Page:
101. Introduction to Political Theory. (4). (SS).
An introduction to the study of politics through the close reading of selected great philosophical works. The theme of the course is democratic government, which will be studied through the arguments made for and against it by various political philosophers. The course will focus on a comparison between Athenian democracy (as analyzed by Aristotle) and American democracy (as analyzed by Tocqueville). Other readings will be drawn from Machiavelli, Hobbes, Locke, The Federalist, Rousseau, and Marx. There are two lectures and two hours of section meeting per week. Two papers will be assigned by the section leaders, and two course-wide examinations (one midterm and one final) will be administered. This course can serve as one of the prerequisites for taking upper division courses in Political Science. (Schwartz)
111. Introduction to American Politics. (4). (SS).
This is a broad survey of government and politics in the United States which explores a wide range of topics including elections, interest groups, the presidency, Congress, and the courts. The kinds of questions considered might include the following: What impact do interest groups have on governmental policy? Are there real differences between the two major political parties? What accounts for swings in voting behavior and election outcome from one time to another? How do members of Congress decide how to vote? This is not a comprehensive list but suggests the kind of issues that are discussed in this course. There are two lectures and two discussion section meetings each week. There is generally a midterm, a final examination, and some other written work. (Kingdon)
140. Introduction to Comparative Politics. (4). (SS).
This course is designed to give students an understanding of how several political systems outside the United States operate and to familiarize them with concepts that they can employ for analyzing still other political systems. The British, French, Russian, and Chinese political systems will be studied. Each country will be discussed individually in order to ensure that students understand how each operates as a separate entity, but the course will be cumulatively comparative. Analytic concepts providing systematic ways of looking at politics will be introduced as they apply and employed for comparative purposes as the course progresses. Particular attention will be given to such topics as the social and economic forces that affect political life; political competition and leadership succession; parties and party systems; political institutions; mass-elite relationships; and contemporary political problems. The course format includes lectures and discussion sections. There will be a midterm and a final examination, as well as two papers assigned in the sections. (Pierce and Oksenberg)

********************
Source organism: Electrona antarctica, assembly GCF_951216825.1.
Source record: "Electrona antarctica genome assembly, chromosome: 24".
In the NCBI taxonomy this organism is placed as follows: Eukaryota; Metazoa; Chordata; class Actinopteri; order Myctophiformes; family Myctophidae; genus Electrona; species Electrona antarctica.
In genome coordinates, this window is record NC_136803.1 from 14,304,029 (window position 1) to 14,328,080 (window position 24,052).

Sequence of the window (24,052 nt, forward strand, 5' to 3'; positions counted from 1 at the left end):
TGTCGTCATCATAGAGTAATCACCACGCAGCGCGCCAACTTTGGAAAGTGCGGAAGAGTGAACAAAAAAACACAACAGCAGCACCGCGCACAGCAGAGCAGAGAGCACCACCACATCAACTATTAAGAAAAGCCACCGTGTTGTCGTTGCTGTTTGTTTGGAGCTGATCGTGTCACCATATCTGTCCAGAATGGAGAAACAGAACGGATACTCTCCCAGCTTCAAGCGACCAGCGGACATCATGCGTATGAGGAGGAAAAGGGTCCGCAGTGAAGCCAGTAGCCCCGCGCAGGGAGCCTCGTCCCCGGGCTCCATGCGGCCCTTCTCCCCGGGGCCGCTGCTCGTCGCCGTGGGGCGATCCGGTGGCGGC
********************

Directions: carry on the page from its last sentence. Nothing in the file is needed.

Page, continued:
160. Introduction to World Politics. (4). (SS).
The primary purpose of this beginning course is to expose the student to the core questions that should be asked at any beginning of the study of international politics. Who are the major actors in international affairs? What kind of order exists in relations among nations? What mechanisms exist for change? What regularities exist in the behavior of actors toward one another that give shape and direction to the system? We shall try to get at some of the questions raised by using three of the major approaches students in the field utilize to select the behaviors they wish to study. One approach is to study the process of decision-making in foreign policy. Another approach is to study the effects that differences in national growth have on the politics among nations. A third way is to study the way the international system constrains the actions of individuals and groups. The major elements of the course are contained in four sets of lectures. (1) The decision-making approach; (2) effects of national growth on international politics; (3) problems and consequences of different types of international systems; (4) global trends in contemporary world politics including such topics as imperialism, neocolonialism, international economics and interdependence, developed-developing world relations, international organizations, and the limits to growth. There will be one, possibly two, exams during the term, plus a final. Other requirements may include a 12-15 page essay and such additional assignments as may be made by individual section leaders. (Organski)
185. Introduction to Modeling Political Processes. (4). (SS).
An introduction to modeling social science phenomena: the course emphasizes the development of modeling skills, including the ability to abstract from reality in the construction of models, the manipulation of models, and the evaluation of models. A general introduction to modeling is followed by a discussion of five mathematical models frequently used by social scientists. These are rational choice models, game theory models, exchange models, adaptation models, and transition models. The course emphasizes working with models rather than reading about them. It is hoped that students will develop analytical skills which will improve the quality of their subsequent work in political science. The primary readings will be: Charles Lave and James March, An Introduction to Models in the Social Sciences and H. Hamburger, Games as Models of Social Phenomena. There will be two lecture-discussion meetings of one and one half hours each week. A weekly problem set worked on in groups of three students is required. There will also be a midterm and final. (Cohen)
309. The Politics of Liberation. (4).
(SS). May be elected for credit three times, provided that content